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Politician voted for the good life
1/1/2005 7:11

Shanghai Daily news



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The house at No. 74 Shaoxing Road (top) used to be the residence of top Kuomintang official Zhang Qun. Today, the stylish window and staircase (left) and the exquisite guardrail on the stairs (right) are a few reminders of its former elegance.

The former residence of a senior figure in Kuomintang -- who believed in enjoying life to the full -- contains few traces of his time in the house 60 years ago, writes Michelle Qiao.
The gray-and-orange house at 74 Shaoxing Road that looks like a colossal box used to be the home in the 1940s of Kuomintang senior statesman Zhang Qun (Chang Chun). The legendary politician became famous not for his political career but for his longevity and long-kept secrets.
Today it's the home of the state-owned Shanghai Art and Literature Publishing House. Renovations have covered the ravage of age and given the house a strange new face. A gatehouse today occupies most of the area where a beautiful garden used to be. Inside, traces of the original glory of the building are few. However, a large stained-glass window which serves as a backdrop to the staircase and the exquisite guardrail on the stairs are original. A huge glass door with metal decorations has been reproduced according to the original design.
``There's been more damage than renovation,'' sighs Li Baoqiang, an art editor of the publishing house who used to be involved in the renovation work. ``The pale wall was formerly painted in coarse-feeling paint in an elegant deep-coffee hue. There used to be fantastic rosewood furniture in the house. Even the leather sofas had precious rosewood handrails. And we replaced all the original teak floors due to serious termite problems.''
Liu Gang, an expert in architecture from Tongji University, says the house is ``a Chinese-style modern building.''
``The house is neither Western style nor traditional Chinese,'' Liu says. ``We haven't found out who was the designer but we conclude he was a Chinese architect. The Bowen Kindergarten at No. 80 Shaoxing Road in the west of the house designed by famous Chinese architect Lin Menghai is in a quite similar style. And there are more similar style houses in the neighborhood designed by Chinese architects such as the house at No. 7 Shaoxing Road which was the work of another great Chinese architect, Liu Shiying.'' Zhang was born in 1889 in Southwest China's Sichuan Province. He entered a military school in Baoding in Hebei Province and won an official scholarship to study at a military college in Japan in 1908. He was a schoolmate of Chiang Kai-shek at both schools.
The two schoolmates chose the same road. After joining the United League of China (1905-12, the predecessor of the Kuomintang), they returned to Shanghai together and joined the Revolution of 1911 led by Dr. Sun Yat-sen which overthrew the Qing Dynasty (1644-1911).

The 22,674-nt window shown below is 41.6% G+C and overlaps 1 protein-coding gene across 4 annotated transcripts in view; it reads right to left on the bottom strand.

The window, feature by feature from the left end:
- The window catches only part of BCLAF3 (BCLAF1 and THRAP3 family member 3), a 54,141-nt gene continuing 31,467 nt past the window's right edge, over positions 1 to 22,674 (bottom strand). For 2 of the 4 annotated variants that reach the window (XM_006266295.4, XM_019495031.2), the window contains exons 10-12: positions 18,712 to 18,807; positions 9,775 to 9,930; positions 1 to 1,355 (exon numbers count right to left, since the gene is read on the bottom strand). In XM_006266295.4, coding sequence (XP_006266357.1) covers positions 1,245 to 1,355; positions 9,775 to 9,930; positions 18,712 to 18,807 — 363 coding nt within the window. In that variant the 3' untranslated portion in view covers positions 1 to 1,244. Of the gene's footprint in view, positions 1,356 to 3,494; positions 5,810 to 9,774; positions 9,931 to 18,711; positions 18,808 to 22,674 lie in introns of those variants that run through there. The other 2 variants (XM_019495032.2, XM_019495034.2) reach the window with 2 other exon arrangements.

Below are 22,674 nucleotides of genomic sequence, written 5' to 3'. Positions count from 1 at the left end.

Afterwards Zhang's political career rose with Chiang's. He was made governor of Hubei Province, foreign minister, chief of the southwest military region and he represented Chiang when he made an official visit to Japan in 1948.
He published a book entitled ``Talk About Self-Cultivation'' about his life experiences which quickly became a best-seller and has been reprinted 16 times.
The book is divided into five chapters -- ``Nurture the Body,'' ``Nurture the Heart,'' ``Nurture Wisdom,'' ``Nurture Generosity'' and ``Nurture Reputation.'' He was a humorous man who even composed an easy-to-remember song named, ``Never Grow Old'' which goes: ``Rise early, sleep well, stomach 70 percent full, frequently run, smile often, remove sadness, keep busy every day and oldness will never get you.'' He often said that ``a smile will make you one day younger but a fury will cut one year from your life.''
No wonder Zhang had a healthy, pink complexion, a good physique and an amazing memory in his later years. He published a memoir while in his 90s entitled ``Japan and I -- 70 years,'' which was almost a history of Sino-Japanese diplomatic relations. Perhaps he just wanted to prove the truth of something he once said: ``A 60-something man is like in the cradle while life has just begun for a 70-something guy.''
In an article entitled ``Talk About Drinking Wine,'' he wrote that ``Satisfactory drinking is conditional upon having good hosts, good guests, good wine, good ability to drink wine, good food, good lighting, good environment and the last thing is a good wife. So, if you get drunk, you don't have to worry about a wife's scolding.''
Zhang enjoyed a harmonious 63-year marriage with his wife Ma Yuying, a Christian, and they had two sons and a daughter.
It is said he had an affair with a beautiful woman named Zhang Xiaomei in a bank when he worked alone during World War II. But it seems that the affair did not affect his marriage. Zhang took his wife to Taiwan in December 1949. His son Zhang Jizheng rose to become president of the Kuomintang's Central Bank.
Observant visitors may find a surprise among the house's few remaining decorative details. Inside an ordinary window on the first floor stand a couple of lovely, long-feathered birds made of iron who are deeply engaged in kissing one another.
Zhang died in Taipei in 1990 aged 101 but the two amusingly passionate birds in his former Shanghai home today remind visitors of the humor of the man who loved and enjoyed his life.
Li says that Zhang's niece, a fashionable dressed middle-aged woman, visited the house a couple of years ago.